paresthesia. Hypermagnesemia causes neuromuscular depression with
weakness and loss of reflexes. Acidosis may present as shortness of
breath due to the work of breathing from compensatory hyperpnea.

Dialysis Dysequilibrium Syndrome

dysequilibrium syndrome is a common neurologic complication seen in
dialysis patients that is characterized by weakness, dizziness,
headache, and in severe cases, mental status changes. The diagnosis is
one of exclusion; a prime characteristic of this syndrome is that it is


with an arteriovenous fistula or graft should have the site examined
regularly. Vascular access problems include infections, which are
usually manifest with typical signs and symptoms such as local pain,
redness, warmth, or fluctuance. Fever may be present without local
signs. Clotting of the vascular access presents as loss of normal bruit
or palpable thrill. There may be signs or symptoms of distal limb
CAPD-associated peritonitis

is common in patients who are being treated with CAPD, occurring
approximately once per patient year. Patients present with generalized
abdominal pain, which may be mild, or complain of a cloudy effluent.
Localized pain and tenderness suggest a local process, such as
incarcerated hernia or appendicitis. Severe generalized peritonitis may
be due to a perforated viscus as in any other patient. Fever is often
absent. The diagnosis of CAPD-associated peritonitis is confirmed
by culture of effluent dialysate (ie, peritoneal fluid), which should
be ordered before empiric treatment. Presumptive diagnosis is based on a
peritoneal fluid white blood cell (WBC) count of greater than 100/mL or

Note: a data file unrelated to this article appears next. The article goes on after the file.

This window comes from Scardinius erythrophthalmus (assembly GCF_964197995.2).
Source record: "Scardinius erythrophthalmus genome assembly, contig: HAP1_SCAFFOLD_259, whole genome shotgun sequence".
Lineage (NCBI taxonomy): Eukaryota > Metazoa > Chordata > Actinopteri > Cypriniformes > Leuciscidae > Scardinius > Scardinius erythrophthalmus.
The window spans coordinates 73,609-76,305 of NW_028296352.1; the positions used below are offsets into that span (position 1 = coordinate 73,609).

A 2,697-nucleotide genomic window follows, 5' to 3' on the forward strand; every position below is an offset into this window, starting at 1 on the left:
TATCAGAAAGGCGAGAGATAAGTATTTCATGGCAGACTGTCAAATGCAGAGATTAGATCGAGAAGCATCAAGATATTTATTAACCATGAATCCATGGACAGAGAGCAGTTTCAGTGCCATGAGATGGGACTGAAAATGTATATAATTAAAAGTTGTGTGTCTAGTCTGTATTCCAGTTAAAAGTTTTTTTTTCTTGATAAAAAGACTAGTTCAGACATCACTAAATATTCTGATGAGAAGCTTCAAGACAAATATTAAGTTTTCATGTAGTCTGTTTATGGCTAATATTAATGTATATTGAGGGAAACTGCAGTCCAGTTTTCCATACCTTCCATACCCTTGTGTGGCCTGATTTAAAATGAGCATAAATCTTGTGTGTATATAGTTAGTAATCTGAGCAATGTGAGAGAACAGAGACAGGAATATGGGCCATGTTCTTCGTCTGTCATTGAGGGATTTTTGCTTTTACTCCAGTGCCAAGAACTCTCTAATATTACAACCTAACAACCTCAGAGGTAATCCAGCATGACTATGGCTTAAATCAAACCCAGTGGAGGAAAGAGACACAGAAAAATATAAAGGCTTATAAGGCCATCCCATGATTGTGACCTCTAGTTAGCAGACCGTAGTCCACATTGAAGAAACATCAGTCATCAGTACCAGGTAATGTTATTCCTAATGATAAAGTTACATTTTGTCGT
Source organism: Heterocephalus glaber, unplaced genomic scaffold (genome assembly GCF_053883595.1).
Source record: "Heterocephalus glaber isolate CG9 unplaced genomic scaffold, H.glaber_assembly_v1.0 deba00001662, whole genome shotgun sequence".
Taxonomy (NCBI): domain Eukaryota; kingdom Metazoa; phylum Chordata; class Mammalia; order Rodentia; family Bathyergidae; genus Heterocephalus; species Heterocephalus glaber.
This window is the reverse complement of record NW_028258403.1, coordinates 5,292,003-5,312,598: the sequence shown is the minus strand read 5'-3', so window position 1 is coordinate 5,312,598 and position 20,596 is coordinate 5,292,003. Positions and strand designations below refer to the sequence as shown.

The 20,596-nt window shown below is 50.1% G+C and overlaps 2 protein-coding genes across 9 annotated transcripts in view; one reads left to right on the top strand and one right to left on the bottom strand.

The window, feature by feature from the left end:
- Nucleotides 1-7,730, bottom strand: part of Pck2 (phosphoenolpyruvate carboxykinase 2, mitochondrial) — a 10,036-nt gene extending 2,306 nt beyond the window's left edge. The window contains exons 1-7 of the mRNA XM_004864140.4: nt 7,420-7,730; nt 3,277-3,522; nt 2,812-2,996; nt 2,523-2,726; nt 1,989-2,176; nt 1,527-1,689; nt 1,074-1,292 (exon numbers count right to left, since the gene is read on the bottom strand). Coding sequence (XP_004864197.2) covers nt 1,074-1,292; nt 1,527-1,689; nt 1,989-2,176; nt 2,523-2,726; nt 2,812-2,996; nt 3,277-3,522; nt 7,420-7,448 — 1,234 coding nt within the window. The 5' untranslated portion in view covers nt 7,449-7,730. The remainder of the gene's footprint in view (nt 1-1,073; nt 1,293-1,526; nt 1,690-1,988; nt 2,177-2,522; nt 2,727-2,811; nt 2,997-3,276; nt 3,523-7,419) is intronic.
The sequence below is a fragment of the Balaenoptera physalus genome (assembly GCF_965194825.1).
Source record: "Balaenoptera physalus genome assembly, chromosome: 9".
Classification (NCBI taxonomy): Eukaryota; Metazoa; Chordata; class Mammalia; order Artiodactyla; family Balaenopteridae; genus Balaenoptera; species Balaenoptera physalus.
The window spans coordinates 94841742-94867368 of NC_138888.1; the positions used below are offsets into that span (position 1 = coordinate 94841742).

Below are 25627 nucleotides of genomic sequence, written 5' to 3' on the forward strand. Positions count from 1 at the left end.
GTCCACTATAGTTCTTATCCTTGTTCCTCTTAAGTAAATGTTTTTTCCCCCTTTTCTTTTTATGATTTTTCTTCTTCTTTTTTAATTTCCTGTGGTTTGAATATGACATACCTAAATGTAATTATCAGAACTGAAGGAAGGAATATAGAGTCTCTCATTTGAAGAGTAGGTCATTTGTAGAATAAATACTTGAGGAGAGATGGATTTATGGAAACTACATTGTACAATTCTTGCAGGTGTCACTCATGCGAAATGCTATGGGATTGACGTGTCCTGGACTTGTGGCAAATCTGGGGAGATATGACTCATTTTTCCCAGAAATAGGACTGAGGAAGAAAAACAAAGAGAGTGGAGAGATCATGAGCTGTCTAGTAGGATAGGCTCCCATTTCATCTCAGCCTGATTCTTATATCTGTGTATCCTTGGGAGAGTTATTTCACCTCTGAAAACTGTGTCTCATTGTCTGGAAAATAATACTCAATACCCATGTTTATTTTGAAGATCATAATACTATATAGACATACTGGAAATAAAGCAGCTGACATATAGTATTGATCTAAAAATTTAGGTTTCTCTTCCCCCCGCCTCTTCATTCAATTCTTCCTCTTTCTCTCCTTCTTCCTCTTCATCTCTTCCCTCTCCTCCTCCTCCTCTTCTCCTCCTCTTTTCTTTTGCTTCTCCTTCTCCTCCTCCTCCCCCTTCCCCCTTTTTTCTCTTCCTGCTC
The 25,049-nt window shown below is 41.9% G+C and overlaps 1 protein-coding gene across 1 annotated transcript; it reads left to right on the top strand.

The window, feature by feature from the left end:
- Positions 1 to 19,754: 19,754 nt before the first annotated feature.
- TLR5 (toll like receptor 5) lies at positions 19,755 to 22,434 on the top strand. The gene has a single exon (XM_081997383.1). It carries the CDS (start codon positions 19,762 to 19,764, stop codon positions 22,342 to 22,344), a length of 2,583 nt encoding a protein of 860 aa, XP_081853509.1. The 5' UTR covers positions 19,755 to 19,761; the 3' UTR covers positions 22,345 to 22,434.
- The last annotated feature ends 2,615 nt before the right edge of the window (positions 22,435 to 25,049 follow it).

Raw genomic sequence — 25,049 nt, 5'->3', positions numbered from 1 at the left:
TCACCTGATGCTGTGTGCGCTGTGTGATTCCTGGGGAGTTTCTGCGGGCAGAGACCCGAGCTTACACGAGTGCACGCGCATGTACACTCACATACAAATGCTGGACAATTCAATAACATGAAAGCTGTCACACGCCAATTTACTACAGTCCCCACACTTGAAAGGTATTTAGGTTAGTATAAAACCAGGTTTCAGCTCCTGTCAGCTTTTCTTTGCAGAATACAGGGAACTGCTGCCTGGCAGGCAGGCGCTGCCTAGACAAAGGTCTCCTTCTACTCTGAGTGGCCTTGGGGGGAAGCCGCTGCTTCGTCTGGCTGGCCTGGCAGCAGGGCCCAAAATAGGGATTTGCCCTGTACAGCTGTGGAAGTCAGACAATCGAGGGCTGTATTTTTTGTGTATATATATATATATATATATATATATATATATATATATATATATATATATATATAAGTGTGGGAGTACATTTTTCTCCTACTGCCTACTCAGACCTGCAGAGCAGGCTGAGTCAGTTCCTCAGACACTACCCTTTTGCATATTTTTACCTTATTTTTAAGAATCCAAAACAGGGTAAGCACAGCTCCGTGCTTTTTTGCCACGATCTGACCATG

a positive Gram stain. The effluent is often cloudy when peritonitis is
present, and this appearance accurately predicts elevated WBC counts.
In patients without peritonitis, WBC counts of 0-50/mL with a
mononuclear predominance are considered normal. Cell counts are usually
much higher with predominant polymorphonuclear neutrophils (PMNs) when
peritonitis is present.
Next Section: Electrolyte Abnormalities


may present after dialysis or minor trauma with bleeding from their
vascular access site. Active bleeding can also occur from the incisional
wound of a newly placed fistula or graft. The bleeding can usually be
controlled with elevation and firm but nonocclusive pressure. In the
immediate postdialysis period, protamine may be needed to reverse the
effect of heparin (routinely used in dialysis to prevent clotting). Note
that life-threatening bleeding may occur. Anemia is inevitable
in chronic renal failure because of loss of erythropoietin production.
Abnormalities in white cell and platelet functions lead to increased
susceptibility to infection and easy bleeding and bruising. This
condition results in fatigue, reduced exercise capacity, decreased
cognition, and impaired immunity.
Vascular access aneurysms or pseudoaneurysms

or pseudoaneurysms may form and progressively enlarge to compromise the
skin overlying the site of venous access. These present as localized
swelling, which may be pulsatile, and are often chronic. A rapid
increase in size may indicate active bleeding.
Next Section: Electrolyte Abnormalities

Treatment and Management Considerations

hemodialysis access sites may be used to draw blood or infuse
medications and fluids in an emergency when no other access is
available. A central venous access device may be used with the usual
precautions. In an immediately life-threatening emergency, the following
procedure may be used. The site should not be used for routine
intravenous access.

  • Do not use a tourniquet.
  • Avoid puncturing the back wall of the vessel.
  • Carefully
    secure all intravenous (IV) catheters; infusions may need to be under
    pressure because of relatively high pressures at the access site.
  • Apply firm but nonocclusive pressure for 10-15 minutes after accessing a peripheral hemodialysis access site.
  • Document presence of a thrill before and after procedure.